Five-way Smoking Status Classification Using Text Hot-Spot Identification and Error-correcting Output Codes

Department of Medical Informatics and Clinical Epidemiology, School of Medicine, Oregon Health & Science University, 3181 S.W. Sam Jackson Park Road, Mail Code: BICC, Portland, OR, 97239-3098, USA.
Journal of the American Medical Informatics Association (Impact Factor: 3.5). 10/2007; 15(1):32-5. DOI: 10.1197/jamia.M2434
Source: PubMed


We participated in the i2b2 smoking status classification challenge task. The purpose of this task was to evaluate the ability of systems to automatically identify patient smoking status from discharge summaries. Our submission included several techniques that we compared and studied, including hot-spot identification, zero-vector filtering, inverse class frequency weighting, error-correcting output codes, and post-processing rules. We evaluated our approaches using the same methods as the i2b2 task organizers, using micro- and macro-averaged F1 as the primary performance metric. Our best performing system achieved a micro-F1 of 0.9000 on the test collection, equivalent to the best performing system submitted to the i2b2 challenge. Hot-spot identification, zero-vector filtering, classifier weighting, and error correcting output coding contributed additively to increased performance, with hot-spot identification having by far the largest positive effect. High performance on automatic identification of patient smoking status from discharge summaries is achievable with the efficient and straightforward machine learning techniques studied here.

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    • "Our intention was to create a classifier that could make accurate classification judgements without using many enriched-engineered features (e.g., named entity recognition, or part of speech tagging). We made an a priori decision to use a SVM classifier with linear kernel (Fan et al., 2008), using default parameter settings, as we have used this for a baseline classifier in previous work (Cohen, 2008; Ambert and Cohen, 2009, 2011; Cohen et al., 2009, 2010c). Our goal in developing the baseline classifier was not to create a highly-optimized classifier tuned to work on neuroscience publications. "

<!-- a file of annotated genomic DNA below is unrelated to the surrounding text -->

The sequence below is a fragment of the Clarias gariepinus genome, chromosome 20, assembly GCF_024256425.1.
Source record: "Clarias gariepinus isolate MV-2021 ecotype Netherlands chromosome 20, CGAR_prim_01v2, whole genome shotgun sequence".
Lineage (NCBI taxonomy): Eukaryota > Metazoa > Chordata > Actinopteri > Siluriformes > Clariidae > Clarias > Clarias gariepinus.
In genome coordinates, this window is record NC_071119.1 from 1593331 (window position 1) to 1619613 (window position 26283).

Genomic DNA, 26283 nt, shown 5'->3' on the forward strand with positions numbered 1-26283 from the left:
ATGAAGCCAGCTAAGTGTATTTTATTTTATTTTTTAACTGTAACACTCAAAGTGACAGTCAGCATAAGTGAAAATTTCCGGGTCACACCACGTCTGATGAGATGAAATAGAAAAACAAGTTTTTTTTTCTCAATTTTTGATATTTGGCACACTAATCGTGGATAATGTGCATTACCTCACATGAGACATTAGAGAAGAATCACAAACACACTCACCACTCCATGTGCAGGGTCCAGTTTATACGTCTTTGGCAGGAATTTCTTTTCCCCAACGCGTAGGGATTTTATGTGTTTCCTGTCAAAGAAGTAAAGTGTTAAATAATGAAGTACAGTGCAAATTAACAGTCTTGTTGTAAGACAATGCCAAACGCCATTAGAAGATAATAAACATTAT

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    ABSTRACT: The frequency and volume of newly-published scientific literature is quickly making manual maintenance of publicly-available databases of primary data unrealistic and costly. Although machine learning (ML) can be useful for developing automated approaches to identifying scientific publications containing relevant information for a database, developing such tools necessitates manually annotating an unrealistic number of documents. One approach to this problem, active learning (AL), builds classification models by iteratively identifying documents that provide the most information to a classifier. Although this approach has been shown to be effective for related problems, in the context of scientific databases curation, it falls short. We present Virk, an AL system that, while being trained, simultaneously learns a classification model and identifies documents having information of interest for a knowledge base. Our approach uses a support vector machine (SVM) classifier with input features derived from neuroscience-related publications from the primary literature. Using our approach, we were able to increase the size of the Neuron Registry, a knowledge base of neuron-related information, by a factor of 90%, a knowledge base of neuron-related information, in 3 months. Using standard biocuration methods, it would have taken between 1 and 2 years to make the same number of contributions to the Neuron Registry. Here, we describe the system pipeline in detail, and evaluate its performance against other approaches to sampling in AL.